Question for Bill Gross

Chidem Kurdas

If PIMCO Total Return Fund, in which I’m an investor, were a hedge fund, I would call the manager to ask about a topic that’s on my mind. But Total Return is a mutual fund and as a little denizen of the mutual fund world, I don’t think I’ll get Bill Gross on the phone. Hedge funds cater to clients in a way mutual funds don’t. Of course, hedge fund clients are large investors and there are relatively few of them.

Anyway, my question arose from looking at the most recent data on debt and realizing how drastically Mr. Gross has cut Total Return Fund’s holdings of US government paper, which accounted for nearly one-fourth of the fund only a few months ago.  

What are you buying now? That’s the question and I did get hold of a hedgie and asked him. He said he does not buy and hold debt in the sense Total Return does. The hedge fund has an arbitrage strategy. Well, maybe arbitraging between durations, etc. is the best way to go in the current market.

But I’m not sure that a giant fund like Total Return can arbitrage successfully, except around the edges. Its $237 billion assets are orders of magnitude larger than even the largest hedge fund. In any case, millions of Americans nearing retirement will need to hold increasing amounts of bonds so as to reduce their exposure to stock market gyrations.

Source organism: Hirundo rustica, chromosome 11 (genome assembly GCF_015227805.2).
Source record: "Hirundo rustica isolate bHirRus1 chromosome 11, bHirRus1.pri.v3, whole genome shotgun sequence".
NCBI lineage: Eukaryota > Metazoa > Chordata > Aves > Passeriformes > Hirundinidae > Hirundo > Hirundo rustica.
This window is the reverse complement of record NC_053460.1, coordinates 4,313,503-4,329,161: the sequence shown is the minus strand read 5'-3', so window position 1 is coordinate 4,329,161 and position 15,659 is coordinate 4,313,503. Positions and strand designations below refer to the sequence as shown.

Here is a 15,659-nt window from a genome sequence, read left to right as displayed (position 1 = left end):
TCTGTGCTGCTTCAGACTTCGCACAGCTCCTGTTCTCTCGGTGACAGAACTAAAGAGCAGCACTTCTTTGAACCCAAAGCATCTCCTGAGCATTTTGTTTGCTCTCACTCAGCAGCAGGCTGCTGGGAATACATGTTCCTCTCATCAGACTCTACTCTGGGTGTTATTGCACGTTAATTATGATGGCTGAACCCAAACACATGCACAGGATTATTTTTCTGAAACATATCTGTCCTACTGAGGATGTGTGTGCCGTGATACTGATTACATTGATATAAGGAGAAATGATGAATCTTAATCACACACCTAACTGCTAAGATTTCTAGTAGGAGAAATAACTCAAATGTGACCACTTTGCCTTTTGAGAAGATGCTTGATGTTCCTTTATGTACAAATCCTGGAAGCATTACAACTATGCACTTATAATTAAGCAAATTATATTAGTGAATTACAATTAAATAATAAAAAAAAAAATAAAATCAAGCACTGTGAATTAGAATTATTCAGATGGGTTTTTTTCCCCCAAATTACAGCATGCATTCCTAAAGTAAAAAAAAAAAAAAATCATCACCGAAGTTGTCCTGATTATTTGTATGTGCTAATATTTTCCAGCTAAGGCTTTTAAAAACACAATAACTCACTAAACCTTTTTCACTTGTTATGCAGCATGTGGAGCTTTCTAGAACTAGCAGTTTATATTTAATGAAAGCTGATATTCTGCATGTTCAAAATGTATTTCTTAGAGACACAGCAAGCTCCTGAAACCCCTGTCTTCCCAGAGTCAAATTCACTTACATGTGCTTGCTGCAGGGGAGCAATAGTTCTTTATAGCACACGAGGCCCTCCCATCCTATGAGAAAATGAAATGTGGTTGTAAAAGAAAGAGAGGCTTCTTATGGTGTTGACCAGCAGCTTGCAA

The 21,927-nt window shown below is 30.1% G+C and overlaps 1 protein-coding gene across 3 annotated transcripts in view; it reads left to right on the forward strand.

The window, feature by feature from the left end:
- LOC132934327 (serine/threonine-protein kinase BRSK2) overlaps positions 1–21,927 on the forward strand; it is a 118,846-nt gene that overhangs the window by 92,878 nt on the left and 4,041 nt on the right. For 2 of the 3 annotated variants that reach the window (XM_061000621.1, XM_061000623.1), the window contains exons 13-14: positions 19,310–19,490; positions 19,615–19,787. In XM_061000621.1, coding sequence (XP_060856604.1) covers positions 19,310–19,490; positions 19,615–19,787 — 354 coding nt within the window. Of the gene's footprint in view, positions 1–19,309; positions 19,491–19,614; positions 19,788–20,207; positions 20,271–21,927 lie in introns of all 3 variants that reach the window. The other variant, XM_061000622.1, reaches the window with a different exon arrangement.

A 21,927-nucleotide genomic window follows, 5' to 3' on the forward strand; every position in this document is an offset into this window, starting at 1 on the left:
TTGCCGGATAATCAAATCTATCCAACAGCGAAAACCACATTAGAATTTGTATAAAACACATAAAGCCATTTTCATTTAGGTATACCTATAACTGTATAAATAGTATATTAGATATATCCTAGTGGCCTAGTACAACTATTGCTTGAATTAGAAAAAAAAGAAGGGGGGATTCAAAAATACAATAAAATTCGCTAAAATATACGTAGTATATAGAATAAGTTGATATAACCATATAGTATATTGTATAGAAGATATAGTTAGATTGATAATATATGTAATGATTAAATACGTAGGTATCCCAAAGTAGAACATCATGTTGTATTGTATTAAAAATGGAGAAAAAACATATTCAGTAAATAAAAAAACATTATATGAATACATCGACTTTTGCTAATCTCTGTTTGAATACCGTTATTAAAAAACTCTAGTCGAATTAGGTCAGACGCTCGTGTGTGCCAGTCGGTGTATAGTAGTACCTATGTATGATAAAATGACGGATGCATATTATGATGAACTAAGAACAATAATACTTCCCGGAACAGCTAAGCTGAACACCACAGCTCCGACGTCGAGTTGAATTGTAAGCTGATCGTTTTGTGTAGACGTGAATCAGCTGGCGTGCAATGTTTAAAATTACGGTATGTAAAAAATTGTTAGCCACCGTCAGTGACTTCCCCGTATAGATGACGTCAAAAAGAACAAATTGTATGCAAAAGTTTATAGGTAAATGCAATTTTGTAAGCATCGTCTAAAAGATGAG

So what is Mr. Gross buying? Mostly corporate bonds, I’d say, since there is not much of an alternative. Commercial mortgages and commercial paper are shrinking. But there is a lot of corporate bond issuance. Household debt, including mortgage debt, continues to shrink as families de-lever.

Government issuance, of course, is still growing phenomenally—just in fourth quarter 2010, federal debt rose 14.5% and state and local government debt went up by 8%.  Those numbers show why Mr. Gross has a highly uncertain view of the future.

“A successful handoff from public to private credit creation has yet to be accomplished, and it is that handoff that ultimately will determine the outlook for real growth and the potential reversal in our astronomical deficits and escalating debt levels,” he writes. “If on June 30, 2011 (the assumed termination date of QE II), the private sector cannot stand on its own two legs … then the QEs will have been a colossal flop.”

If that happens, will corporate bonds provide a sanctuary? I ask the hedgie, but he’s already turning away, muttering something about arbitrage.

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